PRIYA PARKER: Absolutely. One of the best primers on this, the art world and the museum world has really thought very deeply about this and one of the coups if there are coups in field is Nina Simon’s work and if you haven’t read it, The Participatory Museum. It’s this beautifully designed almost PDF of understanding what this looks like in a museum context and one of the characters in my book is a woman named Wendy Woon and she runs the Department of Education at MoMA. And in any museum including at the Museum of Modern Art there’s always this difference in philosophy between curators and museum educators. And it’s a beautiful paradigm or archetype for all of us because there is arguments for both which is the authority, the expertise, the curation, who puts art on the wall, who chooses what that art is? And should it speak for itself and do you have to train in art history to deeply understand it and should it be earned over time?
And then this other voice which is actually about human-centered design and bringing in the person and that art is only art if it’s in relation to interpretation. These are two strong voices that in a thriving museum should be an ongoing debate because it doesn’t mean that you just throw everything out and everything is a democracy all the time which, again, perpetuates bias, perpetuates all of the things. We on our own are not necessarily a good thing.
JENNIFER BROWN: No, we’re not. [Laughter.]
PRIYA PARKER: You see this on the national level which is in any system, in any group when you’re trying to create the good society what are the pre-conditions you’re creating and then how and where do you allow people to bring in their own content and begin to shape it and perhaps transform it over time but within the boundaries that you think of as the good?
JENNIFER BROWN: Priya, I could talk to you forever. This was so interesting. The book is so readable. It’s just like you, full of stories like you did today from so many different industries and sectors of life and it’s very alive. It’s a read that’s very stimulating and I think it’s a real call to leaders to figure out how to generously exercise authority in its best definition that you just said just now. Equality and equity and inclusiveness does not just happen. We’re human beings, we’re so flawed, we’re so biased, and there really is a need for someone to steer the process for others in a generous way and that’s really eminently doable and I think you equip us with a lot of ways to do that in the book.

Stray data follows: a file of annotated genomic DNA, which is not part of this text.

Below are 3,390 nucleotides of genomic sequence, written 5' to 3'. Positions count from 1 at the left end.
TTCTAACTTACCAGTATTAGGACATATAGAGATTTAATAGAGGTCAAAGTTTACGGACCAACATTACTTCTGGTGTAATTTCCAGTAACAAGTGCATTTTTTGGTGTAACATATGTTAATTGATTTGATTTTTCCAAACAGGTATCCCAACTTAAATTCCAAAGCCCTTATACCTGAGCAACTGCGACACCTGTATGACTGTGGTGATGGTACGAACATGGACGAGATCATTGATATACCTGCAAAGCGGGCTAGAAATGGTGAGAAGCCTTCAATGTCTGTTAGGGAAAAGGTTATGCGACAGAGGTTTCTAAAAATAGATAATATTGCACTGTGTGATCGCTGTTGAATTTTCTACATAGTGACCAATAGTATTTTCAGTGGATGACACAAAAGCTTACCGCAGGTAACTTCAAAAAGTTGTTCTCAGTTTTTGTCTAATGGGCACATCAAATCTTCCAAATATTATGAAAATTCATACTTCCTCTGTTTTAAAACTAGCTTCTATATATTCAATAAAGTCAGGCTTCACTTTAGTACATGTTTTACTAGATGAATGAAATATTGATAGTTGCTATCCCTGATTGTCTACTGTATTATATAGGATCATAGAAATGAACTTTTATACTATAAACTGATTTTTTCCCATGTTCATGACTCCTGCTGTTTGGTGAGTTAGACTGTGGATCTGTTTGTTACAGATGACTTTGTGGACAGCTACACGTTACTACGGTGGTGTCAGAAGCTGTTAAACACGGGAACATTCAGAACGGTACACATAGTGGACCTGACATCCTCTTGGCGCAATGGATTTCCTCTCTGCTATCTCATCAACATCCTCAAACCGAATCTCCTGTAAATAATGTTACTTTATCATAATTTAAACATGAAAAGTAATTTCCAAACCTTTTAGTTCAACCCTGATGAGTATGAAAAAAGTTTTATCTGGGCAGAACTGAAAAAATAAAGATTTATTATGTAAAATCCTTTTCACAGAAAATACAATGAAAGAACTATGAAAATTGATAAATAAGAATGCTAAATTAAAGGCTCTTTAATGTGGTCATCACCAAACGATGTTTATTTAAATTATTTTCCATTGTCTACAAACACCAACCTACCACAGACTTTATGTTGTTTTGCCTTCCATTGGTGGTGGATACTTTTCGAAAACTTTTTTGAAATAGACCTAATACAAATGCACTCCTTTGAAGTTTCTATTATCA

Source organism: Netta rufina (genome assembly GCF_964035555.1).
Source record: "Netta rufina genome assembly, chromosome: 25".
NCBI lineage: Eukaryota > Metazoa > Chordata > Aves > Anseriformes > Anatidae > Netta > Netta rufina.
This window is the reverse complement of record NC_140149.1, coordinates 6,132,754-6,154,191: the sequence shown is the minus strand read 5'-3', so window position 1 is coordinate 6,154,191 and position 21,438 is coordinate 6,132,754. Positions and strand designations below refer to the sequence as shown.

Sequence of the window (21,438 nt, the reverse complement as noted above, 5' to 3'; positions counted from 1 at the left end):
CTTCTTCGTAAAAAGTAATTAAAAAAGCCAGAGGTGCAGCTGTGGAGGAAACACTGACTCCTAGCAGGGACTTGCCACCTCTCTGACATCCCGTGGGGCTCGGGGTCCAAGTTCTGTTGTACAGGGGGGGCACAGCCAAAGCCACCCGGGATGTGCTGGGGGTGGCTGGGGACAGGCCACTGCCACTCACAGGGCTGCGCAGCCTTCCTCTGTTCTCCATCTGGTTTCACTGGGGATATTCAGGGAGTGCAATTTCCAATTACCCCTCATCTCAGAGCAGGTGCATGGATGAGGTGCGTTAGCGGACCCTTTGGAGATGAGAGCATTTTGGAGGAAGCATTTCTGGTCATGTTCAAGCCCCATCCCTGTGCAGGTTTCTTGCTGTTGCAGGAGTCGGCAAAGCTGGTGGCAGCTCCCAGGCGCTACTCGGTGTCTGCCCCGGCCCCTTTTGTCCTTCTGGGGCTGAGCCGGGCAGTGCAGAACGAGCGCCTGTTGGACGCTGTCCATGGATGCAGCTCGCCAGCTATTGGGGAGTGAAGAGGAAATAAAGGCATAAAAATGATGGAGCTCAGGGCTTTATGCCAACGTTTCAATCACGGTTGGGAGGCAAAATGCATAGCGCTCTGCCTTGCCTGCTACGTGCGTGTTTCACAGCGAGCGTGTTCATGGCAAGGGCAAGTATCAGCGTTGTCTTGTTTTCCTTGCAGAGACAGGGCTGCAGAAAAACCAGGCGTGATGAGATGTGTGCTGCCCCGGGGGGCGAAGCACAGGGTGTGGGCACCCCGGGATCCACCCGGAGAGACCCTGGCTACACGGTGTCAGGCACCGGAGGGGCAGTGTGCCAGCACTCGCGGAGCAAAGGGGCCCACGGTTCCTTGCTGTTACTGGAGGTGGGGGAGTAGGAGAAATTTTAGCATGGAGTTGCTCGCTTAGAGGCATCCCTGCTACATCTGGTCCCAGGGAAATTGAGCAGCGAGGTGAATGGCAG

So from one facilitator to another who’s super invested in what groups can accomplish in all parts of life I really appreciate your book and please let us know how we can follow your work for my audience. Besides picking up a copy of the book which is called The Art of Gathering, is the book. Where else, Priya?
PRIYA PARKER: Thank you. What a generous question. So I do a lot of my reflecting on Instagram, so @PriyaParker and you can sign up for mailing list, my work, on my website PriyaParker.com and we are developing, actually, right now an Art of Gathering workplace training for teams and companies to begin embedding this way of seeing in their work. So, if you’re interested in that you can also contact us through our website. But I think one of the things that’s been so exciting of work the facilitators are just coming out of the woodwork and be like, “We’ve been here for years! We’re a thing. We’re a thing.” I think having young people come out and say, “I didn’t know that you could do this for a living.” It’s like, yes, you can. Go do it, we need you.
JENNIFER BROWN: It is honestly my first love. It’s how I cut my teeth on the whole leadership topic and I still just love diving into the mosh pit of a classroom and figuring out how do I create something here that is going to last, that is going to feel good, that is going to accomplish whatever the client wants? And it’s just the ultimate challenge, but it’s such a high. I know that you and I know the intoxication of that kind of work and I do agree, it’s a field that’s not really known or talked about or honestly really respected and then it puzzles me. So, I love hearing that you’re being flooded with would-be and future people who consider this their art because it is. It’s art and science. It is incredible work and the world needs it more than ever. So, thank you, Priya for joining us today on The Will to Change.
PRIYA PARKER: Thank you so much for having me. And I’ll just say I think part of our own call as facilitators is to have a point of view. And that point of view doesn’t mean having an opinion on everything. It means baking your core values including diversity and inclusion into your design and into the clients that you’re leading and into teaching them. And that facilitation is an art, and when we begin to act that way and own it and use it for progress we will become more respected.
JENNIFER BROWN: Beautiful. That’s such a great last thought. Thank you, Priya so much and I hope many people start following you and I hope your workshop is a great success.
PRIYA PARKER: Thank you so much.